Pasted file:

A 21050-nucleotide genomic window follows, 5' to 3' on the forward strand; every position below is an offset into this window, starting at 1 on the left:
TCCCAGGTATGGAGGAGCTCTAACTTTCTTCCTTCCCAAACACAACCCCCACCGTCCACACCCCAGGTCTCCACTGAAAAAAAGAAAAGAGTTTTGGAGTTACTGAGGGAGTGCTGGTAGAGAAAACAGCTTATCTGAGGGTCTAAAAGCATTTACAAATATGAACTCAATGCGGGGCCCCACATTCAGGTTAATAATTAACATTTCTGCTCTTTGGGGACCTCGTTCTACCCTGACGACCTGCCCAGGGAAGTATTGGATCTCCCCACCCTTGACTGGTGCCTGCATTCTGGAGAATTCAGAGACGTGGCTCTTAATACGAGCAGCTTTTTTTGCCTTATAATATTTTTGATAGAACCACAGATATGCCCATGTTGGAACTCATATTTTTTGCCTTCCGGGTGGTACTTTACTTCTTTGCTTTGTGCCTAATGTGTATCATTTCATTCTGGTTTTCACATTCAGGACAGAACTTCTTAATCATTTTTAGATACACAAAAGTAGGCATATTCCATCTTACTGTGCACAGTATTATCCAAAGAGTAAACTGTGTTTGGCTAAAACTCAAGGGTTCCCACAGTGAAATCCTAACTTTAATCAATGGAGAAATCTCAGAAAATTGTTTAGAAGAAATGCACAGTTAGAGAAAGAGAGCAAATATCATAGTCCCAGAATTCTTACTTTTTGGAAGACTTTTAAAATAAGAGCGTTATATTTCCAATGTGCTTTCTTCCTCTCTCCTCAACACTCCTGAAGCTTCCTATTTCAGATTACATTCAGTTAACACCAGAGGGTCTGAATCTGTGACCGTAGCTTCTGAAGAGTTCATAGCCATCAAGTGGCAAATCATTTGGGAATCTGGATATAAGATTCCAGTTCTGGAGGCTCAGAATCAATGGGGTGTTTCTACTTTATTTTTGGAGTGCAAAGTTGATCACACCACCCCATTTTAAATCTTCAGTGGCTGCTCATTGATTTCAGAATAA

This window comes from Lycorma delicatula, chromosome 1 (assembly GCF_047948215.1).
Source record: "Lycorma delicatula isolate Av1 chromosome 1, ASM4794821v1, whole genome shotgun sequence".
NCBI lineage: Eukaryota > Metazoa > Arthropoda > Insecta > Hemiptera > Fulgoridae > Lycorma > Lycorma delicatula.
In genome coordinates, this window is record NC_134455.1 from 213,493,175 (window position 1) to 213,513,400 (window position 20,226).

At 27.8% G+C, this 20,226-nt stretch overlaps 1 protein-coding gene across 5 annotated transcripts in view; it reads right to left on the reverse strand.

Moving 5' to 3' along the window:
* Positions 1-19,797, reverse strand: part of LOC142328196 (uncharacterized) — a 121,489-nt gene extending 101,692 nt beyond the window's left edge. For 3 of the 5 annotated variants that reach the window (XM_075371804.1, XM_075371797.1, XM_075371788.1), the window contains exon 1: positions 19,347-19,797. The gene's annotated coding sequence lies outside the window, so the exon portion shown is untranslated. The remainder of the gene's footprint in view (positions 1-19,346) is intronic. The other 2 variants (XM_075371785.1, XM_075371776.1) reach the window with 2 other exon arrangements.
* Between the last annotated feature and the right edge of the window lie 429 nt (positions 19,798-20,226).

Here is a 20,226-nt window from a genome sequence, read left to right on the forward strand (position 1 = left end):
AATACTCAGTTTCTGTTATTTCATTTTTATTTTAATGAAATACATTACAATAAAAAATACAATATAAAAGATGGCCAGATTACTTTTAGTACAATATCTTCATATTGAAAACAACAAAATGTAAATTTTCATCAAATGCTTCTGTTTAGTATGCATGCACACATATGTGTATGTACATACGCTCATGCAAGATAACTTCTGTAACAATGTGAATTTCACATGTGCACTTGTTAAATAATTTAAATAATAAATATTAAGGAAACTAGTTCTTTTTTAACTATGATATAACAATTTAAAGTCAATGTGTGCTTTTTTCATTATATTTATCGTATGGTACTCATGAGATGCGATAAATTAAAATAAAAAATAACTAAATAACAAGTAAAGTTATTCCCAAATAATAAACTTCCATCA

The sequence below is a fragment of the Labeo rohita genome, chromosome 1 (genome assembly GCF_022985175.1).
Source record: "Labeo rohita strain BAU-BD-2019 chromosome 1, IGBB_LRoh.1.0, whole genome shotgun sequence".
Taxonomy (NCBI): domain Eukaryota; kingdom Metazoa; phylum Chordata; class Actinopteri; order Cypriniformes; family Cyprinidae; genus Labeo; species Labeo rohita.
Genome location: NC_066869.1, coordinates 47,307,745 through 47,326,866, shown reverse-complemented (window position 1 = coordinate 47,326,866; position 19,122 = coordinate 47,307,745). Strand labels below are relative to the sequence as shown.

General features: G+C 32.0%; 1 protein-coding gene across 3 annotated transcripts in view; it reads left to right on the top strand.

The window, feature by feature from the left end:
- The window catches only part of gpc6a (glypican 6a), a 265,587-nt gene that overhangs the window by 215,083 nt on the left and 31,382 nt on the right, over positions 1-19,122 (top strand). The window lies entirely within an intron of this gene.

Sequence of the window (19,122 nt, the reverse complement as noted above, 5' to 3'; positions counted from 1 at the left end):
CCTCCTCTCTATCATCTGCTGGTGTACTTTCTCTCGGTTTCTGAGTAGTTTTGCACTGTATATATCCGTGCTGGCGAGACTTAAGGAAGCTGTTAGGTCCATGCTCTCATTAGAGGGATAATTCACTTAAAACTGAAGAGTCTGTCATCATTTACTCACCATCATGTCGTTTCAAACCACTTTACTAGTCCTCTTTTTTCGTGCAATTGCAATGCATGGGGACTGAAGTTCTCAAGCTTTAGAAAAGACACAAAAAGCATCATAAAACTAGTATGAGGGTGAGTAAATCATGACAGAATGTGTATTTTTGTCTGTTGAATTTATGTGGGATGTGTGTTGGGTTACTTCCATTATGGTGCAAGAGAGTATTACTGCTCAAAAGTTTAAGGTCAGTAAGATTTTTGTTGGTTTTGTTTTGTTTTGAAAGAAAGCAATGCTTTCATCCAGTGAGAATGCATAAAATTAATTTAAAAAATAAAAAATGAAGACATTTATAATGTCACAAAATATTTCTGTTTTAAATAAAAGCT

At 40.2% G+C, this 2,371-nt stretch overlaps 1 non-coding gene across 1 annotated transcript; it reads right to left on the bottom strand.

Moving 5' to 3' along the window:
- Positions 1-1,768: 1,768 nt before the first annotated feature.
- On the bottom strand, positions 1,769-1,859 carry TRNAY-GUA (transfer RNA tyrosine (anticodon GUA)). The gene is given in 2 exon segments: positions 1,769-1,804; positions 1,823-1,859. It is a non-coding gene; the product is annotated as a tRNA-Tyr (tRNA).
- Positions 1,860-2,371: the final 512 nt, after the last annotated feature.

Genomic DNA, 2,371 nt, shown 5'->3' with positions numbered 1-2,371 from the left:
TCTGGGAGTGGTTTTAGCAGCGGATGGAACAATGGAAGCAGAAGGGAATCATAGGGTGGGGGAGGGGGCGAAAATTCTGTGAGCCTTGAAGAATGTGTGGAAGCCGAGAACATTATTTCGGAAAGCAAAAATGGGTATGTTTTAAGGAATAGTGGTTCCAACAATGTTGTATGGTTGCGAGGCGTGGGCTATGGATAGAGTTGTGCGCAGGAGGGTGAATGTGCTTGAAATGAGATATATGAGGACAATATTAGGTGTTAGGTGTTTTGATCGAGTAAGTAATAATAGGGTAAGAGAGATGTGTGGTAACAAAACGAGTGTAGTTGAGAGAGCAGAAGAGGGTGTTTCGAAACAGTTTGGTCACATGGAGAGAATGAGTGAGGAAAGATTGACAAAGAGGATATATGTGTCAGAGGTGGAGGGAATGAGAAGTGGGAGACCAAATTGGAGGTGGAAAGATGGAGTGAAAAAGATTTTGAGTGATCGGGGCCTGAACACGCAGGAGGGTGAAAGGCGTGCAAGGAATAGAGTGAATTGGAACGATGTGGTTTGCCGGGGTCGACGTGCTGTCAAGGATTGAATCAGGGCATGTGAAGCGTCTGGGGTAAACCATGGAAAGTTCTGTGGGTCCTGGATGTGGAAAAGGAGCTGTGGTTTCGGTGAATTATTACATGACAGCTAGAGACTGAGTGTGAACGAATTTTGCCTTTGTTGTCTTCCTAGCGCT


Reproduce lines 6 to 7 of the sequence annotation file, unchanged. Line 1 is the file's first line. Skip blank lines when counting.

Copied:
In genome coordinates, this window is record NC_134455.1 from 213,493,175 (window position 1) to 213,513,400 (window position 20,226).

At 27.8% G+C, this 20,226-nt stretch overlaps 1 protein-coding gene across 5 annotated transcripts in view; it reads right to left on the reverse strand.